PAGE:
Critical Questions, New Imaginaries and Social Activism: A Reader
Edited By Marianne N. Bloch, Beth Blue Swadener and Gaile S. Cannella
The book is filled with recent scholarship by leading authors in the reconceptualization and rethinking of childhood studies and early childhood fields, who discuss foundational debates, new imaginaries in theory and practice and activist scholarship. A must-read for graduate students and professionals interested in beginning or continuing critical interrogations of current early childhood policy and reforms globally.
Chapter Fourteen: The Use of Poststructuralist Storytelling in Early Childhood Education Research
The Use of Poststructuralist Storytelling in Early Childhood Education Research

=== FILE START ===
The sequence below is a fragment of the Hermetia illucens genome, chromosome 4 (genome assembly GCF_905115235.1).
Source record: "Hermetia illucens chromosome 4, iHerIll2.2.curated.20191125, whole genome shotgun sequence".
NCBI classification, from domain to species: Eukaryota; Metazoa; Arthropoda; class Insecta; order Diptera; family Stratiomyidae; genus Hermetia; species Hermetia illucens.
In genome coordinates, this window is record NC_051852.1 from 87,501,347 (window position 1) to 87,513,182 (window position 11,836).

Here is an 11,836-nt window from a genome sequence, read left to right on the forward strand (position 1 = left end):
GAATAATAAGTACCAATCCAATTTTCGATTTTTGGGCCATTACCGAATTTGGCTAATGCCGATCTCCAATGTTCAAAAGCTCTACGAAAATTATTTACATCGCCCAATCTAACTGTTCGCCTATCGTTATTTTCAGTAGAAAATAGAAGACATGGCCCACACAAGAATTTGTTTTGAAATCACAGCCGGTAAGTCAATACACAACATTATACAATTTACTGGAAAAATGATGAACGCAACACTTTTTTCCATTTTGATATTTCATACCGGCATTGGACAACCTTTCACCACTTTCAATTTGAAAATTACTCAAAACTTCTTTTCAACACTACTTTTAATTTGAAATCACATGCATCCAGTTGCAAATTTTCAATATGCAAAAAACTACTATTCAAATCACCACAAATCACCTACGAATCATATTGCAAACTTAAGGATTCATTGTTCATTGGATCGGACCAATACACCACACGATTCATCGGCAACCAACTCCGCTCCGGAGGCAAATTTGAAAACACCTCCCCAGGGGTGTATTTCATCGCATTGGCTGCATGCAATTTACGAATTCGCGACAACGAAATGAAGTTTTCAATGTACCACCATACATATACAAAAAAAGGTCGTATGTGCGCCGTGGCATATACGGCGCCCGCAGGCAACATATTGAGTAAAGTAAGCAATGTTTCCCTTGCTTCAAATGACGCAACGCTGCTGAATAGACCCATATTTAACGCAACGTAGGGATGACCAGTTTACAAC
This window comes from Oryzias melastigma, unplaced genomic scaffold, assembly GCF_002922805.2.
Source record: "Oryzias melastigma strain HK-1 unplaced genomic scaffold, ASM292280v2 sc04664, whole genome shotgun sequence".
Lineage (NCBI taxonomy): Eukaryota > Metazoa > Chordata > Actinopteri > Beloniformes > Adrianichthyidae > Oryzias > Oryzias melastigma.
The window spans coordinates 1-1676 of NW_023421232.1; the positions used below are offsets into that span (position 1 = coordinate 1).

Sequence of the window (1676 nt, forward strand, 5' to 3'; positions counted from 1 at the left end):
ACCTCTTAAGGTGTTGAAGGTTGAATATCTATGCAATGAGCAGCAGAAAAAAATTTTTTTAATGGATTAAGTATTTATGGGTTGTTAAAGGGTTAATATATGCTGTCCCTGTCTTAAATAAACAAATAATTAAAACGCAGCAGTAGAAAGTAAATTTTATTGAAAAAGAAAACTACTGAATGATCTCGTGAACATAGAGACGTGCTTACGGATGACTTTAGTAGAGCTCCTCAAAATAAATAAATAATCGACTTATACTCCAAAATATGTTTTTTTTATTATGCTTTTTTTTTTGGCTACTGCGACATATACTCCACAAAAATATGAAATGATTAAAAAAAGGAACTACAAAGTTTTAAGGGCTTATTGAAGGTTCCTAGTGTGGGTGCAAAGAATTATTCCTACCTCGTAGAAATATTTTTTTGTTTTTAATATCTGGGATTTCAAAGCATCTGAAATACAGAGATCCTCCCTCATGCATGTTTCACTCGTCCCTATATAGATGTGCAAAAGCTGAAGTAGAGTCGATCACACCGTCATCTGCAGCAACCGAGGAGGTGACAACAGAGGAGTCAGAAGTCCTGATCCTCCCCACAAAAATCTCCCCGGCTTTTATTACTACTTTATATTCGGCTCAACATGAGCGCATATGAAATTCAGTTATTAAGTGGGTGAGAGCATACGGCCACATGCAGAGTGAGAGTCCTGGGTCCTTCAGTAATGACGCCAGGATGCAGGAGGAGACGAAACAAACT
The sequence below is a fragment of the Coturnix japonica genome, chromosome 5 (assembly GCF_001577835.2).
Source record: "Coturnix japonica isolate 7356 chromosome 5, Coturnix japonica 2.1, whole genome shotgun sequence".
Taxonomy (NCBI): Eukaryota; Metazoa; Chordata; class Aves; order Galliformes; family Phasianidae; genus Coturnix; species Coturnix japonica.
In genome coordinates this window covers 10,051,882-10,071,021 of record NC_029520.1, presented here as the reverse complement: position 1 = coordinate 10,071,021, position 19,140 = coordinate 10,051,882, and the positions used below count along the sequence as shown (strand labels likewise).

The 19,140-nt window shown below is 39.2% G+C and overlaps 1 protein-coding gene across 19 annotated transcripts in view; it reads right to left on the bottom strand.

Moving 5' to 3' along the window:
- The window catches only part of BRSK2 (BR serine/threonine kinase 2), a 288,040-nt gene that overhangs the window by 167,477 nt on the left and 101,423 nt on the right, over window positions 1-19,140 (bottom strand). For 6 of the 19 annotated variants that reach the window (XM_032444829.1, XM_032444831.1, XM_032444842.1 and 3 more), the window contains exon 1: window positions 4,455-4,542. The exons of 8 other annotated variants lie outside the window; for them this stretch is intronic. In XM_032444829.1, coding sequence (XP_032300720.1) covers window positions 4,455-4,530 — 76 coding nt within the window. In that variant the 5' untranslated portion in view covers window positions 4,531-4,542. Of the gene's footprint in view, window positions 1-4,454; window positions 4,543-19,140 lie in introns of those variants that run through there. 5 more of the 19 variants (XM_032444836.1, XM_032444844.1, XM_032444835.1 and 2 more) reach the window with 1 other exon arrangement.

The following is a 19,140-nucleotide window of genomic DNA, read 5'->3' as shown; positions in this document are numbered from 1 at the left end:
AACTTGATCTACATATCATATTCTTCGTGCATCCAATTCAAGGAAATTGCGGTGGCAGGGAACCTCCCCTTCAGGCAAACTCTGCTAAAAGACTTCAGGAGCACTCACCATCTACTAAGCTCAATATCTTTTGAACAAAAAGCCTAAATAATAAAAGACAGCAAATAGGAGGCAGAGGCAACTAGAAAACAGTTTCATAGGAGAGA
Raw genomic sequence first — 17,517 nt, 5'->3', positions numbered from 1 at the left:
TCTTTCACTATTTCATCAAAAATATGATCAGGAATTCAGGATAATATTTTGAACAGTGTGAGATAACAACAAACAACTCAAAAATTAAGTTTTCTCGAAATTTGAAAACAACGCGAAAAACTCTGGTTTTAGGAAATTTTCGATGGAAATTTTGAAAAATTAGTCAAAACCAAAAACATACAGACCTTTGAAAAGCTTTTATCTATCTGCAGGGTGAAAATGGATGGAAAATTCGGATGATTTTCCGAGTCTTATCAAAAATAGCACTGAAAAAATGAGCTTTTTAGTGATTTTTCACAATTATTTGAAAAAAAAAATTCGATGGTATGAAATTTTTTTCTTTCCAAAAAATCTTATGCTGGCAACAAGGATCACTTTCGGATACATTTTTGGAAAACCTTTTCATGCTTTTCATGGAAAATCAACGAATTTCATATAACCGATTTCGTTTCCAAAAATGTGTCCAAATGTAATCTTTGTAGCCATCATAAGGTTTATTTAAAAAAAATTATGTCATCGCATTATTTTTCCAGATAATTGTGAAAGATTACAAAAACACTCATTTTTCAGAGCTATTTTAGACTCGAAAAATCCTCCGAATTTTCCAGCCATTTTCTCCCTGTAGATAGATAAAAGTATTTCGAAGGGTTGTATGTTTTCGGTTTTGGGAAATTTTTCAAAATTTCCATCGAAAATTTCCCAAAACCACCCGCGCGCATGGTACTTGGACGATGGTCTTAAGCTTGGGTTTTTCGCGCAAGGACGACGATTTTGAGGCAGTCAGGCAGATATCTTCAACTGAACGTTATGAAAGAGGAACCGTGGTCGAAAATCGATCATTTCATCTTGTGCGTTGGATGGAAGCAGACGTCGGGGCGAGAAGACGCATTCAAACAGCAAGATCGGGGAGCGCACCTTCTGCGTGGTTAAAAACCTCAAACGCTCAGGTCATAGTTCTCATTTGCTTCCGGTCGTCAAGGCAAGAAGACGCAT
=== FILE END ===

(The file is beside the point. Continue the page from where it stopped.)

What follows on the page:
To make a case about the usefulness of storytelling in early childhood educational research, I start this discussion with an understanding of the word “story” as an account of life episodes manifested in multiple ways; for example as a written piece that describes someone’s experiences, as an oral recount, a poem, a song, a short story, a novel, or even as a television show. There is one undeniable fact about human stories, they are told every day, everywhere, and by everybody. Telling stories is a basic human characteristic that reflects our social nature. Stories are told in all forms and shapes; for example in reality shows on television, on blogs, in magazines, in “tell-all” memoirs, on the internet, or even on Facebook and Twitter. For a variety of reasons, we feel the need to telling what happens to others and what happens to us in such a way that our particularities are honored and our feelings get recognized. Through the narration of observable events, we transmit the significance of our daily experiences to those who wish to listen to our words, or those who want to read our words.
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